The status of the African-American increased little after Reconstruction. Some blacks were starting to accept their situation but two African American leaders did not. W.E.B Dubois and Booker T. Washington saw that the situation of poverty and social inequality were bringing down their race in the late 1800's and early 1900's. They came from completely different backgrounds, one rich and one a former slave, but they had the same purpose: they sought equality in the American society for African-Americans. Washington was more for slow integration into society and working your way up where as Dubois wanted immediate equality, which he thought the blacks deserved. Despite their differences two speakers would help to change the situation for their fellow African Americans from 1877 to 1915. Booker T. Washington was stronger on living in the moment, and making good then, when he could. W.E.B. Du Bois, wanted to make sure the future was acceptful of blacks.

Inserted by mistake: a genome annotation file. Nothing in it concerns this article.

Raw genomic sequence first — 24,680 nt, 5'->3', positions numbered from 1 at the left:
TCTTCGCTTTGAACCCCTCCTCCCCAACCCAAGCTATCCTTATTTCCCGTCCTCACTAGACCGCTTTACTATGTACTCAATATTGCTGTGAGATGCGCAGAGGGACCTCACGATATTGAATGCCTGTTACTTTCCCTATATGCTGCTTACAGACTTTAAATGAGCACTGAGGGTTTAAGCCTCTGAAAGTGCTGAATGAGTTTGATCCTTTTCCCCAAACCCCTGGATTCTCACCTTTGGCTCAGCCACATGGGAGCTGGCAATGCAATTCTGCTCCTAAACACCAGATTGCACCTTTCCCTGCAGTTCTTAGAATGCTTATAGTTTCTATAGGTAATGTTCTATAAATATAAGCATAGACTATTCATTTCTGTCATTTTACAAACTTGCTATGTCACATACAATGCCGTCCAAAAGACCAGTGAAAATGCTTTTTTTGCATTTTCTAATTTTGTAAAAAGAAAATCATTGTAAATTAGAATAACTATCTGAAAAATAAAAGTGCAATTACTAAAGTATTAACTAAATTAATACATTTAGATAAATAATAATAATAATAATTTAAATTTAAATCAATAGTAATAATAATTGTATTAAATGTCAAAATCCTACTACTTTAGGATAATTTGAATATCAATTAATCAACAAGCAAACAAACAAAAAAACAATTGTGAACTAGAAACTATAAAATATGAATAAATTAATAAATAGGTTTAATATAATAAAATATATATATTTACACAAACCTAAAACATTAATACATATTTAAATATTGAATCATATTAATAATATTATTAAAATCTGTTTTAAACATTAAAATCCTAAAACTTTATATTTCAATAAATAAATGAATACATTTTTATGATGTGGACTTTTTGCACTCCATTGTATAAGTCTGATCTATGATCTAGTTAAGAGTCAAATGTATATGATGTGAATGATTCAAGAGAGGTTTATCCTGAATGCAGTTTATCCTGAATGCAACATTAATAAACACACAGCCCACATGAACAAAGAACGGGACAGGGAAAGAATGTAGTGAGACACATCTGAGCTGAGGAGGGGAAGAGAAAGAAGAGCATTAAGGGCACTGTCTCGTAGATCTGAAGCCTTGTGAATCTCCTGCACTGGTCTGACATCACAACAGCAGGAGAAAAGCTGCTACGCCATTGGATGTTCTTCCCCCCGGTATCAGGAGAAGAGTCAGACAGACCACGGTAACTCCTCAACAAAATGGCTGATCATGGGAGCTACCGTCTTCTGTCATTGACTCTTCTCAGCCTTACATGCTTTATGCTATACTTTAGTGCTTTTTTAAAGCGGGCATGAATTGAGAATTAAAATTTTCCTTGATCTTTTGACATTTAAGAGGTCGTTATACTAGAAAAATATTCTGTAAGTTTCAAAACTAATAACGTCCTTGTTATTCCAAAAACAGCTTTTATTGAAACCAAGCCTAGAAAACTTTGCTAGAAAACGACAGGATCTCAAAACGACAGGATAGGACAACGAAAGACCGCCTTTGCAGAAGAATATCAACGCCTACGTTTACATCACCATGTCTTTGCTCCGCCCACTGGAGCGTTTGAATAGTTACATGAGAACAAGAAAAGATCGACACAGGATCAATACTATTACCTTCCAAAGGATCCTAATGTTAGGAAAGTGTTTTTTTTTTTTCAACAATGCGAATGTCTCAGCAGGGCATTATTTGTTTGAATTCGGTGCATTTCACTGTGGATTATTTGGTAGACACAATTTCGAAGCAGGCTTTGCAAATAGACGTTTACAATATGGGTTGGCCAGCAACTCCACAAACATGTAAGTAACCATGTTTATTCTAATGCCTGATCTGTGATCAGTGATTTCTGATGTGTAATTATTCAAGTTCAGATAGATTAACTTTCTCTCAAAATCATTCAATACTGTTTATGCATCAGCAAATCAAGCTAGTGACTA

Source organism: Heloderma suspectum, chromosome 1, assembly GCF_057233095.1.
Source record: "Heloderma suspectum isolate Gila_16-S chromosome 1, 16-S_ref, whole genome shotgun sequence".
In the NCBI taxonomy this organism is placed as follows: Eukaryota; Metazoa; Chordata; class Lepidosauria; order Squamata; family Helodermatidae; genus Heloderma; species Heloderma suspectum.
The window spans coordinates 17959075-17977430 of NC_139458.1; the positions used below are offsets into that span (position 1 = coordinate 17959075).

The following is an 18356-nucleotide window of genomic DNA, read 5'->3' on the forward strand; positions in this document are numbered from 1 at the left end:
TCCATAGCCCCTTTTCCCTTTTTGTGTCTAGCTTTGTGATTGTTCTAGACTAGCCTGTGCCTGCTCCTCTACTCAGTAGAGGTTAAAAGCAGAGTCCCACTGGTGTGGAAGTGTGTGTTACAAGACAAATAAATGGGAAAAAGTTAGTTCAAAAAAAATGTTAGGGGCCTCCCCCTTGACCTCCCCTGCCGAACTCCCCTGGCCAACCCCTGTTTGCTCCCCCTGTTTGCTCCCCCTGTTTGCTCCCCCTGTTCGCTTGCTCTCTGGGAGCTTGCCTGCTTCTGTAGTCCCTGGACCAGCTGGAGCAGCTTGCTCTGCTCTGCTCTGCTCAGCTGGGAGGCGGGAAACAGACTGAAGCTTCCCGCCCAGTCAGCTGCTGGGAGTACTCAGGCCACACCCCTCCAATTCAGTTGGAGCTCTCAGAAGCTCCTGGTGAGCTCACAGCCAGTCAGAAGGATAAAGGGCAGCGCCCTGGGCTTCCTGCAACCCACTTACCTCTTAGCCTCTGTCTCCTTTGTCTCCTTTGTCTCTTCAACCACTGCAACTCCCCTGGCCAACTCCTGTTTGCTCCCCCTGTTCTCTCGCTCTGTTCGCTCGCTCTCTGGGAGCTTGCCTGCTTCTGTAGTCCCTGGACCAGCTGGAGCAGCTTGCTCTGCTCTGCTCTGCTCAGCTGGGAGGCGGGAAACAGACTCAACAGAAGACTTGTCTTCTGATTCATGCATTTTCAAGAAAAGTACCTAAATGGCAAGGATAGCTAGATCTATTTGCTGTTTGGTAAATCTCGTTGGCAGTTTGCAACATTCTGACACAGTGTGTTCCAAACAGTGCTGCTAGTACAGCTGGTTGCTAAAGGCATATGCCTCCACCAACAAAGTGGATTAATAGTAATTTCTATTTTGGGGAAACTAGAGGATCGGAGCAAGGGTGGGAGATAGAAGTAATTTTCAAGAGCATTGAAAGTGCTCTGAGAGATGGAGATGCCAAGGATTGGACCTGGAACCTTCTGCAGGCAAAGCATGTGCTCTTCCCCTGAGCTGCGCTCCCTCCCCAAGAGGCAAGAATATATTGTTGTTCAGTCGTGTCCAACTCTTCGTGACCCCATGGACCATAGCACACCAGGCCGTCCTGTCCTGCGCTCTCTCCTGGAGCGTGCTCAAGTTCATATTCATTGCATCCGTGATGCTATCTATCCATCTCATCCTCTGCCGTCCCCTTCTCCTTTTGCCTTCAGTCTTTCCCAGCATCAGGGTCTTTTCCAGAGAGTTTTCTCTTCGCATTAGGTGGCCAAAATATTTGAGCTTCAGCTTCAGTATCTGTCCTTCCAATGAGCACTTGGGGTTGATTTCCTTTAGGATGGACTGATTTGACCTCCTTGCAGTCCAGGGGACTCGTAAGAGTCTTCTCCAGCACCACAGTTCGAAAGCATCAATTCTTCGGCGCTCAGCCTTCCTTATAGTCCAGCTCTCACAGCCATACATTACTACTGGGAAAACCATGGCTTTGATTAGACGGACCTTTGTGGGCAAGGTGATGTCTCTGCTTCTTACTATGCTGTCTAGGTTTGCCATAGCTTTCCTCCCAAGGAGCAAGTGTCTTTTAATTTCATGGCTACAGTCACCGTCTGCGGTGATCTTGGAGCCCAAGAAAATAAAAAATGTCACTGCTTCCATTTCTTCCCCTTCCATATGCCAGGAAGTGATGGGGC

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Topic sentence: Education within the white society was much more prominent than in the black society.
-In 1890, 60% of the whites, 5-19 years old attended school and only 33% of the blacks did. - Between the years of 1890 and 1910, the illiteracy for blacks went from 60% of 9 year olds couldn’t read, to 32%
-Ever since the days of slavery, constraining black education was used as a method to quell black agency and fears of slave rebellions. This denial only intensified Black people's desire for education. -In higher education, several Black institutions were formed under the auspices of the Freedman's Bureau and the American Missionary Association, to help create black clerics and provide a Christian education for the Black "heathens." Simultaneously, Southern black institutions, segregated schools that largely depended on white philanthropy to exist, focused on industrial education that would prepare blacks for subservient roles in society. These...